As a website owner, do you ever search for your website online? Well, what happens when you realize that it’s not in the top three results? You look down more, and it’s not the fourth, nor the fifth. The first search results page is over, and your website isn’t even there.
What happens then? A bout of depression, that’s what. It sucks to have your website unrecognized by search engines because it means that the only visits you get are probably from your mom and your best friend. Thankfully, there’s an easy solution to all of this: get on good terms with Google.
Why Google Specifically?
First off, we’ve got to explain why are we going to be focusing on Google. To put it simply, it is the most popular search engine on the planet. While 73% of online searches in the past year were powered by Google, the remaining percentage of searches was powered by all the other search engines out there combined, that’s according to net market share.
Imagine yourself as an actor. Would you stage a fake audition to try and impress Steven Spielberg? Or would you go through all the effort to impress a random sound technician? With all due respect to sound technicians and their critical roles in film making, if you were to try and impress someone, logically, it should be someone who can get you places.
Catering to Yahoo, Bing, and DuckDuckGo’s search criteria are fine and all, but wouldn’t it be a lot more practical to provide to the requirements wanted by the biggest, most popular and most trusted search engines? So, now that we’re on the same page – no pun intended – how important is it to get good with Mr./Ms. Google?
Where Do You Think Visitors Come From?
Visitors don’t grow on trees, and you can’t generate traffic just by being a good website; that’s not how the world works. What happens is that people go to a search engine; like Google, and search for their desired topic. After that, they click on a website out of the many that show up on a search result page. That is the most common way any website gets its visitors.
While slightly convincing, this isn’t a reason to explain why should you try your best to get on good terms with Google, right? Well, here’s the follow-up point. Any search engine is in full control over which page ranks first, second, third, and which don’t even make it to the first page.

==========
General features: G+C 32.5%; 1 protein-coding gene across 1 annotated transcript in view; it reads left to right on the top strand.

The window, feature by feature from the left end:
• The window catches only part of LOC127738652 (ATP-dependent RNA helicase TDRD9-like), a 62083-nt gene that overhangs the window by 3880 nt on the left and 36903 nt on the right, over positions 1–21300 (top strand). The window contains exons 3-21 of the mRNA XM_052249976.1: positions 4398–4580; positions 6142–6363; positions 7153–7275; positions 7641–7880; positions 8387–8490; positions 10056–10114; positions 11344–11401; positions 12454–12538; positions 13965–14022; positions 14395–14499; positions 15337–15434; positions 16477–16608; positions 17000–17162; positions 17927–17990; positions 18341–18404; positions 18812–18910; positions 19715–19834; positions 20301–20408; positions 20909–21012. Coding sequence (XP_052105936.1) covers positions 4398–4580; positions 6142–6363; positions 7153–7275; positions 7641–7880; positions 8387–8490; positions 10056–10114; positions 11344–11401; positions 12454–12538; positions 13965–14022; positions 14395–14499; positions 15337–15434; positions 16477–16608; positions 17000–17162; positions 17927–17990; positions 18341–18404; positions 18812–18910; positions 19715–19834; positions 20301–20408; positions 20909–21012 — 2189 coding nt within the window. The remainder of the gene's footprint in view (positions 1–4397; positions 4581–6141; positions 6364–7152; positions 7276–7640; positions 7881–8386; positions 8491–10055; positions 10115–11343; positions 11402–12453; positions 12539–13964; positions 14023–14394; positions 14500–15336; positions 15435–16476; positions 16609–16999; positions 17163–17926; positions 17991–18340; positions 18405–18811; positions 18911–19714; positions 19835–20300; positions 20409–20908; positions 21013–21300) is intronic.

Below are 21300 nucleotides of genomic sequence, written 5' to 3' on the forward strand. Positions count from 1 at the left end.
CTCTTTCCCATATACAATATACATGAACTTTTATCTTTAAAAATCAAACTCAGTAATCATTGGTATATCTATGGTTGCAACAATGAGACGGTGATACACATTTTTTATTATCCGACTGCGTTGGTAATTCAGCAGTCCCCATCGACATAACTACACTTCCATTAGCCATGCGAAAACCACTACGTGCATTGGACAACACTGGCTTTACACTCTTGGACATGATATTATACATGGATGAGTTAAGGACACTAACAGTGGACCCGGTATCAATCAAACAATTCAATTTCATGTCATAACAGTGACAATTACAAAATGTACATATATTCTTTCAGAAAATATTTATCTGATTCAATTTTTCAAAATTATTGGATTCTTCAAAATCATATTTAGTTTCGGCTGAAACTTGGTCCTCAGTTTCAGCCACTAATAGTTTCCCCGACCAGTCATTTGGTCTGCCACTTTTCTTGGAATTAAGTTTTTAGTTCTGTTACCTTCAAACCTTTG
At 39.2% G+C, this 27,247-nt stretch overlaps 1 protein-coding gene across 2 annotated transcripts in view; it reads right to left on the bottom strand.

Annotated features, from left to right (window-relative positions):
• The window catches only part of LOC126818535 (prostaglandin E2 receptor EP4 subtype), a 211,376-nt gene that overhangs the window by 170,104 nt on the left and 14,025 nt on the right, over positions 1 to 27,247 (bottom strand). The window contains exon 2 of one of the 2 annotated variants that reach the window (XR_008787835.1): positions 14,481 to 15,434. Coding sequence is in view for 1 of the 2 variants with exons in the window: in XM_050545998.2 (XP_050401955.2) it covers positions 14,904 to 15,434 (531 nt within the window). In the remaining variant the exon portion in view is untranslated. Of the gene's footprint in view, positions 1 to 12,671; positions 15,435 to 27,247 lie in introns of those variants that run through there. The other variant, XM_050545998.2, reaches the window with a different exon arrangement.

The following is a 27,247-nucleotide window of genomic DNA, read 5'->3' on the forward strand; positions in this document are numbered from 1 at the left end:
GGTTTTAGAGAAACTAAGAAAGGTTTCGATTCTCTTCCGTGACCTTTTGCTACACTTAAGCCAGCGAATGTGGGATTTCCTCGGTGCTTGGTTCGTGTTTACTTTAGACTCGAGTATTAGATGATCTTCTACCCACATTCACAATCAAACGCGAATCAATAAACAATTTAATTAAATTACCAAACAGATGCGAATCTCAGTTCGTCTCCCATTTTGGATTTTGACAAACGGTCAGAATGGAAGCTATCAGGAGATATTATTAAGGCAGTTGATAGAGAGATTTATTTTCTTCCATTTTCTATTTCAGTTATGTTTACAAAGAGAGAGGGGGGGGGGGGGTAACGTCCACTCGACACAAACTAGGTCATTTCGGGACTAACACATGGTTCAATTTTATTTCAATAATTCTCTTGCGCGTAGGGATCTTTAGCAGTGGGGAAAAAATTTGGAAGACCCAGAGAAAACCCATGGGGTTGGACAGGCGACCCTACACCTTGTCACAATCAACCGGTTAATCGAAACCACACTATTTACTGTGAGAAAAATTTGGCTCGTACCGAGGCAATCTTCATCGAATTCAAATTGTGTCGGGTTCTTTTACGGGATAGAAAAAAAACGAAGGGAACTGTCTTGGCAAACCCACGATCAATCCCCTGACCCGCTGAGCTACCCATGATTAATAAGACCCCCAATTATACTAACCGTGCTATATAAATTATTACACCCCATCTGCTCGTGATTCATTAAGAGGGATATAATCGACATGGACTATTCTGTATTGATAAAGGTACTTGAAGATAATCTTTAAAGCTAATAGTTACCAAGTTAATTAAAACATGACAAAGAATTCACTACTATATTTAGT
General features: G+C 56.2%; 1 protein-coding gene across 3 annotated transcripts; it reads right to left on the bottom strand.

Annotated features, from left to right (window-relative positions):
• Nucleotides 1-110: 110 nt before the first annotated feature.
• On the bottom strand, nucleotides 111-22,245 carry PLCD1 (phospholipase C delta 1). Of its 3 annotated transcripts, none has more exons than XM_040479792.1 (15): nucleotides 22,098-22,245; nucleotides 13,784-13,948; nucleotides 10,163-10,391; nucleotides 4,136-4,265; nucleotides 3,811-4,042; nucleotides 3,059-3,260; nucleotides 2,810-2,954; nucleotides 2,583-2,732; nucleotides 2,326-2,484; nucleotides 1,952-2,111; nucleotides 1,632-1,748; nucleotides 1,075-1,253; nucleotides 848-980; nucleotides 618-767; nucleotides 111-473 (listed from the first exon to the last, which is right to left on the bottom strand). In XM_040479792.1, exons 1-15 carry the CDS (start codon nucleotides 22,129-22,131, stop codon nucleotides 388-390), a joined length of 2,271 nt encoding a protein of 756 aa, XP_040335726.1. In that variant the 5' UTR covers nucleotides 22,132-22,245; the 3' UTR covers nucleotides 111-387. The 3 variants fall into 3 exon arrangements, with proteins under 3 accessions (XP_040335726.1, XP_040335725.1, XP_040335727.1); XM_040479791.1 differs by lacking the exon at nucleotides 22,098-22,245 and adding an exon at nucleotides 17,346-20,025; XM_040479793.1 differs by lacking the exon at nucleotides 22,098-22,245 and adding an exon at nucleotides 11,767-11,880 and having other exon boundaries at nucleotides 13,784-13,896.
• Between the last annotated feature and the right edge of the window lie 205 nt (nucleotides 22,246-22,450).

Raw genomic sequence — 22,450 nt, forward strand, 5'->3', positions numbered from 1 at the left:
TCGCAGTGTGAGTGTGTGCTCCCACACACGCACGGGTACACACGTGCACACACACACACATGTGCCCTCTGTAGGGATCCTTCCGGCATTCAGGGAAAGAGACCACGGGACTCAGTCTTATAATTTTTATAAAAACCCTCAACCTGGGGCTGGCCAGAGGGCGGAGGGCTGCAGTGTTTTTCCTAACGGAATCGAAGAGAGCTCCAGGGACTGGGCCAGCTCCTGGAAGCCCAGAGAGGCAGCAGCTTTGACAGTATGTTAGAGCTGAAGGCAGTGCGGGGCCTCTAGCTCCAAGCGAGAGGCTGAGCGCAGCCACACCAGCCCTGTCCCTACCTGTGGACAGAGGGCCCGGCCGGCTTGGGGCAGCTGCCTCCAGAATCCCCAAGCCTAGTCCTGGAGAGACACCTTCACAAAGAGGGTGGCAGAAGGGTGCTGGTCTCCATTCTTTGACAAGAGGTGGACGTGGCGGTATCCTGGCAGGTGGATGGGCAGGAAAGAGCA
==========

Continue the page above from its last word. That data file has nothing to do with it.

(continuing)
Early Bird Gets The Clicks
Now, we don’t need to explain how short of an attention span most people have. Think about it. We are the species that is willing to upgrade to Spotify premium, buy Netflix, and flip the channel during commercial breaks to avoid dealing with advertisements.
Do you still think anyone would know about your website’s existence if it lies on the second or third page of search engine results? You could hide a body there, for Chuck’s sake. On the contrary, high ranking pages seem to get all the attention from visitors, which is any web page owner’s ultimate goal, right?
As this post explains, “websites on the first page of Google get, on average, 85% of the traffic for any given search term.” Then, it goes on to elaborate, “with the click-through rate for the first search result being an average 34%.”
This only goes to show that the higher you rank, the more likely you are to get people to click on your website rather than other pages. See, most web users look for the fastest and most direct results, and they know that search engines conveniently place these on top. So, for them, any more scrolling down is just pointless.
Have You Heard Of Online Marketing?
At this point, you probably have an idea what search engine optimization, SEO, is. In case you don’t, though, it’s the process of making your website more attractive to a search engine. When the popular search engine that is Google arranges results, it does so using specific criteria; relevance of the domain name to the search keywords, website speed and reliability, relevance of web content, popularity and several other factors.
What’s more, Google also takes into consideration how many clicks does your website often get. So, if it is a frequently visited website, it would automatically get bumped up the results page. Having said that, get ready to scoop the leftovers of your mind off the floor because we’re about to blow it to bits.
Most web users already know most of this information. Even if they don’t know the exact technical processes, they already associate a higher ranking by popularity. To them, it’s literally as if Google is saying, “here you go, buddy. That’s the best place where you can purchase a giraffe online. Then, you’ve got a couple of other websites that are not as great. You know what? Just skip them. Go with number one. Have a nice day.”
In other words, people consider websites that are on top more well-known, trusted, relevant, and overall better than their peers. If Google finds your website good enough, it’ll automatically be associated with all the good qualities we’ve mentioned. How is that not good for business? It’s such a cheap and effortless form of marketing and image building.
If piece together everything we’ve said throughout the article, you’ll realize that optimizing your website to match what Google is constantly looking for is a lot more vital than what you think. Its benefits surpass building a good image, generating more web traffic or spreading your website’s name around.
However, good search engines often change their criteria according to what their users want or need. You need to be aware of these changes and adapt to any sudden changes that a search engine throws at you. After all, wouldn’t be awful if you realize that all the time spent on streamlining your content had gone down the drain?
If you are interested in even more technology-related articles and information from us here at Bit Rebels, then we have a lot to choose from.